Water Over the Dam Works for Salmonby Editorial Board
Seattle Times, April 7, 2010
THE Obama administration is being told by federal fish biologists and fishing groups to keep spilling water over dams in the Columbia and Snake river basins. Heed the advice.
Stick with what has been successful since 2006, when federal District Judge James Redden ordered the spills kept in place, even through a low-flow water year.
Science supports spilling water to help move juvenile salmon quickly and safely toward the Pacific Ocean. Better-than-expected returns have reinforced the decision to expedite fish passage at the dams.
The administration served notice it wants to eliminate spills next month, opting to transport young salmon and steelhead in barges and trucks past the dams. A recommendation is expected soon from the Independent Science Advisory Board of the Northwest Power and Conservation Council.
The council's role is to balance power generation and environmental considerations for the region. This kind of decision goes to the heart of the council's dual mission.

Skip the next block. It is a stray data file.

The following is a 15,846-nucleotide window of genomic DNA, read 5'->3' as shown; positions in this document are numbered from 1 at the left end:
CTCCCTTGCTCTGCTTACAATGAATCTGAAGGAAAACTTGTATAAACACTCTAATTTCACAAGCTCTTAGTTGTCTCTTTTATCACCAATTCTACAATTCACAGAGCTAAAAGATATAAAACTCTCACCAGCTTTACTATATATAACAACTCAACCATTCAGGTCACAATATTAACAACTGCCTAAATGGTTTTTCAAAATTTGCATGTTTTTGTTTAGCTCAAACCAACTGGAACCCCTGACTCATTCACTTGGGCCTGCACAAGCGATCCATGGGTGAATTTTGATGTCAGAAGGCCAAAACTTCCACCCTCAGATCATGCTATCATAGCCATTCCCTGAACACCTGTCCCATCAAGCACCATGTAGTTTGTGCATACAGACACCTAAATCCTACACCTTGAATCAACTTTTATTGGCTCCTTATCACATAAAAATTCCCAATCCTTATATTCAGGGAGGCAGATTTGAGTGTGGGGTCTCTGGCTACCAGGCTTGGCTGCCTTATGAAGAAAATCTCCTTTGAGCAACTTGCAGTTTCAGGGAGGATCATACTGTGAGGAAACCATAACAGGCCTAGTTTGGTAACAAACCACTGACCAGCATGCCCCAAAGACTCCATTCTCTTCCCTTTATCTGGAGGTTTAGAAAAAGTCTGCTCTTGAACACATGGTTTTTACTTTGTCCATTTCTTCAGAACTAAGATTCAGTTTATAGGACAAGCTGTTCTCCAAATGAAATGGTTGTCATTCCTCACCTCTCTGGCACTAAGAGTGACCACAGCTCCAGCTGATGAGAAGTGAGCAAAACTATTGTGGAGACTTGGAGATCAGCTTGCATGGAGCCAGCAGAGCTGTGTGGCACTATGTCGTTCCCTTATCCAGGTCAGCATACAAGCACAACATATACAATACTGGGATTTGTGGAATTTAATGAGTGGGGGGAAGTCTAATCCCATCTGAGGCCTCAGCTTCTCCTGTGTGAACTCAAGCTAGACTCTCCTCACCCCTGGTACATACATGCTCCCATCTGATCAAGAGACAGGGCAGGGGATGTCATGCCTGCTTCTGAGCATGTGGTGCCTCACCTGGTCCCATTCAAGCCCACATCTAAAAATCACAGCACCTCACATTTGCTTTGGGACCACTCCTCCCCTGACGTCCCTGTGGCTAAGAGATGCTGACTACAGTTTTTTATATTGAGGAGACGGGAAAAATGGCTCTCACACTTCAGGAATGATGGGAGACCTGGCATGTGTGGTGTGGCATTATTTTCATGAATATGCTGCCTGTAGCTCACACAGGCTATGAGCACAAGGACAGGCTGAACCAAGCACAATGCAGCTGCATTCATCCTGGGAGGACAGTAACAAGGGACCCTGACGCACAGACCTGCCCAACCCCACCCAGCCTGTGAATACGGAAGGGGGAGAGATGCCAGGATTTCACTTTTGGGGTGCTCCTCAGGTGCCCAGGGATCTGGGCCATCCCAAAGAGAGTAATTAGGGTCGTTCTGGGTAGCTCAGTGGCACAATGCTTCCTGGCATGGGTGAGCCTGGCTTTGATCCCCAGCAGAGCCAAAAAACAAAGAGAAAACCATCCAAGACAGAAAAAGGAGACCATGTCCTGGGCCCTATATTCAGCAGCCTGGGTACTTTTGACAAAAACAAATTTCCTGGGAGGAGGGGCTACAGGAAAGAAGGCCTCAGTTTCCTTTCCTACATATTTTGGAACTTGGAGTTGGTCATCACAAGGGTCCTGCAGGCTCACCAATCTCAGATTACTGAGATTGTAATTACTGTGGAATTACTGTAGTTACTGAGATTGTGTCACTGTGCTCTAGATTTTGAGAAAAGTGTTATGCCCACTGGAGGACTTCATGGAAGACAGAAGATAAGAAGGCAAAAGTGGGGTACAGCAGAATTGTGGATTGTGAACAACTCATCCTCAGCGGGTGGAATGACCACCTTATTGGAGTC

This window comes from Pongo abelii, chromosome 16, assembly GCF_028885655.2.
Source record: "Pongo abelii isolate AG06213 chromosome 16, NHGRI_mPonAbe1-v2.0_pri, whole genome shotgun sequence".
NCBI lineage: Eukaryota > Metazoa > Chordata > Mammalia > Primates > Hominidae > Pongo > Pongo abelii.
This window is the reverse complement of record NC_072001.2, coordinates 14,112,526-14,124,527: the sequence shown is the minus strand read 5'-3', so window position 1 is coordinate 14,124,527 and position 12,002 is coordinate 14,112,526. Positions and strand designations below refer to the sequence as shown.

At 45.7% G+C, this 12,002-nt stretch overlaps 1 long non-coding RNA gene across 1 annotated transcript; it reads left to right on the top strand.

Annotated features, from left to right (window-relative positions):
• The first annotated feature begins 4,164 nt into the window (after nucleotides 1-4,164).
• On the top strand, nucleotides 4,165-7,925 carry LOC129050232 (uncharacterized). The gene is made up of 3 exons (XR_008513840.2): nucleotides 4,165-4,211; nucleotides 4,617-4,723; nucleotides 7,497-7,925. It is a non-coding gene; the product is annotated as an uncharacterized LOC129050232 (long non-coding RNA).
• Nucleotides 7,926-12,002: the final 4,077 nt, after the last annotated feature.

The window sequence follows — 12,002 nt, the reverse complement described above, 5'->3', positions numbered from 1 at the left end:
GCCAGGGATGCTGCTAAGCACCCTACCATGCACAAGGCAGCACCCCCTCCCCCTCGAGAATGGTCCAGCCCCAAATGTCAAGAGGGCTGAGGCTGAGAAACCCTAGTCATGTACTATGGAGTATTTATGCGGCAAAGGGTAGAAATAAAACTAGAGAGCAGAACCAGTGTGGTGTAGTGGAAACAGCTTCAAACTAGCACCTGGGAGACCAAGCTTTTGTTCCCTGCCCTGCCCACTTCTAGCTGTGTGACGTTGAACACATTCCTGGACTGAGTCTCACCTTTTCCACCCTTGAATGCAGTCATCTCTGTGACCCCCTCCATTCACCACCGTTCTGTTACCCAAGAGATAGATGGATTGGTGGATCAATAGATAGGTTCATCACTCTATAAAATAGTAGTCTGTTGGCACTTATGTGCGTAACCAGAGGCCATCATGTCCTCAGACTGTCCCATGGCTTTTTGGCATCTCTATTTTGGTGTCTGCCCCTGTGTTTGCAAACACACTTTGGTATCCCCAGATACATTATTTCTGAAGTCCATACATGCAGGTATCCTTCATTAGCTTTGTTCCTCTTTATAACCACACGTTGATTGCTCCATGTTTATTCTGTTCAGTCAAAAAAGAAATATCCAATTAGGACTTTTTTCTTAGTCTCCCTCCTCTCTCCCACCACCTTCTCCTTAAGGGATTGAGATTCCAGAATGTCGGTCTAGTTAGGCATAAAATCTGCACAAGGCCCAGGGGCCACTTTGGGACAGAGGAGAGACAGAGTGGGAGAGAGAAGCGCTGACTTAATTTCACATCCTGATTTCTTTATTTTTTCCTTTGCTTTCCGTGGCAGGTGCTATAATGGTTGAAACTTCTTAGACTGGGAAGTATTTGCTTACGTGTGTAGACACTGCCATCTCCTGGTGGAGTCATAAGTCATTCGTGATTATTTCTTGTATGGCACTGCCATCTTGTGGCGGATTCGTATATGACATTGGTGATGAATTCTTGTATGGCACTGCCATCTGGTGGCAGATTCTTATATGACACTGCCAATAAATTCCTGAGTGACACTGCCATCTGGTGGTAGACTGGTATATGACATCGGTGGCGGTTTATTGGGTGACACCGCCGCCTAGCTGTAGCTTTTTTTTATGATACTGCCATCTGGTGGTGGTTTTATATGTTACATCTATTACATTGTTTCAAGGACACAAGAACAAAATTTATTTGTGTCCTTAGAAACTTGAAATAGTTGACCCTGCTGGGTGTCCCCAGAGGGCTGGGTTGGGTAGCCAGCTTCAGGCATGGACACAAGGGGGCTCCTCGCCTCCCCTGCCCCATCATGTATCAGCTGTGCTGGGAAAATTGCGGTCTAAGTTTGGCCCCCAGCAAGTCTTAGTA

Sending water and salmon over the dams means less power is generated and less money is made. But the region has also aggressively litigated salmon survival and spent billions of dollars to restore healthy salmon runs.
Acknowledging the role of spills, with less water flowing past turbines, comes at a time when the power side of the council is promoting the potential for conservation to provide a substantial amount of future power needs.
The administration is hearing from the U.S. Fish & Wildlife Service and the Fish Passage Center in Portland, as well as the Northwest Sportfishing Industry Association and the Pacific Coast Federation of Fishermen's Associations, among others. The common theme is to stay with what has worked.
Spring spills move young salmon toward the ocean.
learn more on topics covered in the film
see the video
read the script
learn the songs